Economy-Getting better?

I’m not sure if this should be a great debate, but I’ll ask.

Is the US Enconomy getting worse, or is it actually getter better, just at a very slow rate so it’s not particulary noticable?

The evidence I’ve gathered so far points to “not better yet, at least as a whole”. I’ll point out that some industries may be doing better than others.
Two supporting points:

  1. The dollar is down by 13% in trade-weighted terms over the past year. [Jan 30th, 2003, Economist Magazine] Doesn’t sound like a healthy economy to me, although exchange rates are kinda’ weird. But when Asia sucks, and Europe is basically stagnant, it’s depressing for the dollar to drop. Sure to help US manufacturing, though…
  2. Seasonally adjusted unemployment rates in Jan 2002 was 5.6% and by December 2002 had risen to 6.0%.
    [Bureau of Labor Statistics per ] That doesn’t exactly support arguments that the economy is getting better, though it could be much worse.

I ran across the Bureau of Labor Statistics’ “PRODUCTIVITY AND COSTS Preliminary Fourth Quarter and Annual Averages for 2002” and some primitive data mining on my part helped me reach the conclusion that 2002 was OK, in that it sucked less than 2001, but that it was still the second-worst year out of the last ten.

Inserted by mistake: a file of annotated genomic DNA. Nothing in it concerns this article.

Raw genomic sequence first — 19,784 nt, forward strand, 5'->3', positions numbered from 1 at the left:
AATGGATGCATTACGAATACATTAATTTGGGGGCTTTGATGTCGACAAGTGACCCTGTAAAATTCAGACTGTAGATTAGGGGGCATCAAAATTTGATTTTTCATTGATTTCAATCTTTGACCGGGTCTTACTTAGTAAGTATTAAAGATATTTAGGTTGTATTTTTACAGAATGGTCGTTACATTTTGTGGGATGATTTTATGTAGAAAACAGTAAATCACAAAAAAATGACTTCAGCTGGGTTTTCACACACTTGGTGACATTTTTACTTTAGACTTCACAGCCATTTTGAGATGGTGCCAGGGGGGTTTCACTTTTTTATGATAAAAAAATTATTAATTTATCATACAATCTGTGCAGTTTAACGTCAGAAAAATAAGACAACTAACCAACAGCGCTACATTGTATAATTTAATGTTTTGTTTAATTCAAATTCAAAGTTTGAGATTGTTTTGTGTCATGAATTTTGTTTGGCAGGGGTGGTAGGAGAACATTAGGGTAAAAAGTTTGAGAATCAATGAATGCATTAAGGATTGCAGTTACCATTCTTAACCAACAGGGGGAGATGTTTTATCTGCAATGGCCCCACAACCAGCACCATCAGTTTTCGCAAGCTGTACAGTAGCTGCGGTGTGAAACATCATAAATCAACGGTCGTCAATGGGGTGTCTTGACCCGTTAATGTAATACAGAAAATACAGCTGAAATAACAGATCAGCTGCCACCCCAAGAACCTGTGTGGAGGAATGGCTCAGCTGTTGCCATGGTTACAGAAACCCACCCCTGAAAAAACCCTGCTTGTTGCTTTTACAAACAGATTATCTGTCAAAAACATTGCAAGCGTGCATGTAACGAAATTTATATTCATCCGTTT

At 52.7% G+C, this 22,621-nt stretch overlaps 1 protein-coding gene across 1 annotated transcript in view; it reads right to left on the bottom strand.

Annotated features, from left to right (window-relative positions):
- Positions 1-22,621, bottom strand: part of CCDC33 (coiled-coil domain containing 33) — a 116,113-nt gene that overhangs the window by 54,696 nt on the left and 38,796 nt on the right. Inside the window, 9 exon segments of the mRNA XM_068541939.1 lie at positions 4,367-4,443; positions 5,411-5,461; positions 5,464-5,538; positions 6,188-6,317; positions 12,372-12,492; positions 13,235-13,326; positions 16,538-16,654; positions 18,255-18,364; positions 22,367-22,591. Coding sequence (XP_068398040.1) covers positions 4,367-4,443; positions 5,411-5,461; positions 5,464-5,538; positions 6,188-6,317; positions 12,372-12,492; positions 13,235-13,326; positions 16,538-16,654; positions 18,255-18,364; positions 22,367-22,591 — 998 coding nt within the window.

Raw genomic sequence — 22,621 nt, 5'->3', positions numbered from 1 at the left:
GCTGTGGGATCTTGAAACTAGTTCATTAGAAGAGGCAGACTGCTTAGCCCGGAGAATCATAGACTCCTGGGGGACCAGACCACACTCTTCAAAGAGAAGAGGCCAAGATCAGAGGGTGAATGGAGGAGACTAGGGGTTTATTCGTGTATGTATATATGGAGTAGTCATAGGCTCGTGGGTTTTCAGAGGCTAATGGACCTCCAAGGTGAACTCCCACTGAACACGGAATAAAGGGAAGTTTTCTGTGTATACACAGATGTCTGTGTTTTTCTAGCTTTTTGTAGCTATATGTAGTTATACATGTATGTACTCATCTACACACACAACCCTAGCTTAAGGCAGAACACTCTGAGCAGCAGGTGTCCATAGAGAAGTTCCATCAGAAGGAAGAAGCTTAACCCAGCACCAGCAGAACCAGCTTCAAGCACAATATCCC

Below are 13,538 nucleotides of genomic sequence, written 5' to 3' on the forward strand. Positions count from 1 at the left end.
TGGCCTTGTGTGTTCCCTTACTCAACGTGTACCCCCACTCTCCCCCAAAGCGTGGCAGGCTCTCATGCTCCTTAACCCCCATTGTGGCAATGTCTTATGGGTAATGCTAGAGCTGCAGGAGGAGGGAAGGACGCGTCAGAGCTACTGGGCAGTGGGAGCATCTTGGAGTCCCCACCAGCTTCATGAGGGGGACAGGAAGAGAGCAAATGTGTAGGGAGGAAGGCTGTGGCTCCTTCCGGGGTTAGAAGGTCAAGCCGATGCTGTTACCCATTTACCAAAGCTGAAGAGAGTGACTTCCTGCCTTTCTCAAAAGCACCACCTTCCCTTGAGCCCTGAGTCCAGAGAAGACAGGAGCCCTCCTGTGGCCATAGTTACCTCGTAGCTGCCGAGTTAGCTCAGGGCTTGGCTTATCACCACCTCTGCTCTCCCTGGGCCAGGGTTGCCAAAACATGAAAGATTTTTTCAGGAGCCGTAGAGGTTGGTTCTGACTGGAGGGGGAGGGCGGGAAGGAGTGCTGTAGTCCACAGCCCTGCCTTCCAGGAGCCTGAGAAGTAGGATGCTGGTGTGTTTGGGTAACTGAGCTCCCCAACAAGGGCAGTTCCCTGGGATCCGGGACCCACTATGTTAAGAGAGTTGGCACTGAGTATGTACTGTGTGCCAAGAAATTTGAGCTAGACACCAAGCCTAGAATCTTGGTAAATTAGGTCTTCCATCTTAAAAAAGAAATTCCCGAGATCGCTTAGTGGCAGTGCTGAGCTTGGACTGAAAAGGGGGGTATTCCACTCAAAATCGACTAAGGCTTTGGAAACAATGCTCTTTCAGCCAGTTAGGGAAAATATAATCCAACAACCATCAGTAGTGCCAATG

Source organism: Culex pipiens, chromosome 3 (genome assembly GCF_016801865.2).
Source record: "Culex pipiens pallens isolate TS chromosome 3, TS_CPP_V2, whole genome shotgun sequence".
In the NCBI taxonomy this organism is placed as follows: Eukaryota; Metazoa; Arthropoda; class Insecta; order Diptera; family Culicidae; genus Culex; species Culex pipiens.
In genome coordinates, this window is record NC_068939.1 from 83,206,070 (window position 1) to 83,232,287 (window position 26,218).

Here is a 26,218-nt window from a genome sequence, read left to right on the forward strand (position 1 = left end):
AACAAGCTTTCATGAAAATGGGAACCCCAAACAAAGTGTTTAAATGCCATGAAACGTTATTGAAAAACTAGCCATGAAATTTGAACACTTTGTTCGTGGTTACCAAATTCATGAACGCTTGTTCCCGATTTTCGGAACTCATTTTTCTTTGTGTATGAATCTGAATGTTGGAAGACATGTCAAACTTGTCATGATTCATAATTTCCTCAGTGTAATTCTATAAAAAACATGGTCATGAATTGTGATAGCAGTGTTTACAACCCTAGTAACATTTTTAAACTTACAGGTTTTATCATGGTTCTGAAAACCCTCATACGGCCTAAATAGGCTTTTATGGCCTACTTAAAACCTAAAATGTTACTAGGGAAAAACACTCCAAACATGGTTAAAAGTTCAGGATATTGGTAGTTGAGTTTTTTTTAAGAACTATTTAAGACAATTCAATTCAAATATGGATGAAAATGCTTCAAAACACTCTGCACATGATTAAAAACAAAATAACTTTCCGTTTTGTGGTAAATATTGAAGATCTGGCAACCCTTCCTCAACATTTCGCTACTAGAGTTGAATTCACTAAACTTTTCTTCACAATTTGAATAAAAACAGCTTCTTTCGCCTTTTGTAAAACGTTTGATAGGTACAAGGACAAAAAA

My criteria for this in this case is "Average annual changes in output.
Extensive table to follow:

 Table B. Annual average changes in productivity and related 
 measures, 1993-2002
        Measure    1993 1994 1995 1996 1997 1998 1999 2000  2001 2002
  Productivity      0.5  1.3  0.7  2.8  2.3  2.6  2.6  3.0   1.1  4.7
  Output            3.1  4.9  3.1  4.4  5.2  4.9  4.7  4.1  -0.2  2.6
  Hours             2.6  3.5  2.4  1.6  2.9  2.2  2.0  1.0  -1.3 -2.0
  Hourly            2.5  2.0  2.1  3.2  3.1  5.5  4.6  6.8   2.9  2.9
  Real hourly       0.0 -0.1 -0.3  0.5  0.9  4.0  2.4  3.4   0.2  1.3
  Unit labor costs  1.9  0.7  1.4  0.4  0.8  2.8  1.9  3.7   1.8 -1.7
 Nonfarm Business:                                                  
  Productivity      0.5  1.3  0.9  2.5  2.0  2.6  2.4  2.9   1.1  4.7
  Output            3.3  4.7  3.4  4.3  5.1  5.0  4.6  4.0  -0.1  2.7
  Hours             2.9  3.3  2.4  1.7  3.1  2.4  2.2  1.0  -1.2 -2.0
  Hourly            2.2  2.1  2.1  3.1  3.0  5.4  4.4  7.0   2.7  2.8
  Real hourly      -0.3  0.0 -0.3  0.4  0.8  3.9  2.2  3.5  -0.1  1.2
  Unit labor costs  1.7  0.8  1.2  0.5  0.9  2.7  2.0  3.9   1.6 -1.8
  Productivity      1.9  3.0  3.8  3.5  4.2  4.9  5.1  4.1   0.8  4.6
  Output            3.3  5.3  4.3  3.1  6.0  4.7  4.3  2.5  -4.9 -1.0
  Hours             1.4  2.2  0.4 -0.4  1.7 -0.2 -0.8 -1.5  -5.6 -5.4
  Hourly            2.7  2.8  2.1  1.4  1.9  5.3  4.0  7.4   1.5  3.8
  Real hourly       0.2  0.7 -0.3 -1.3 -0.2  3.9  1.8  3.9  -1.2  2.1
  Unit labor costs  0.8 -0.2 -1.7 -2.1 -2.2  0.4 -1.1  3.2   0.8 -0.7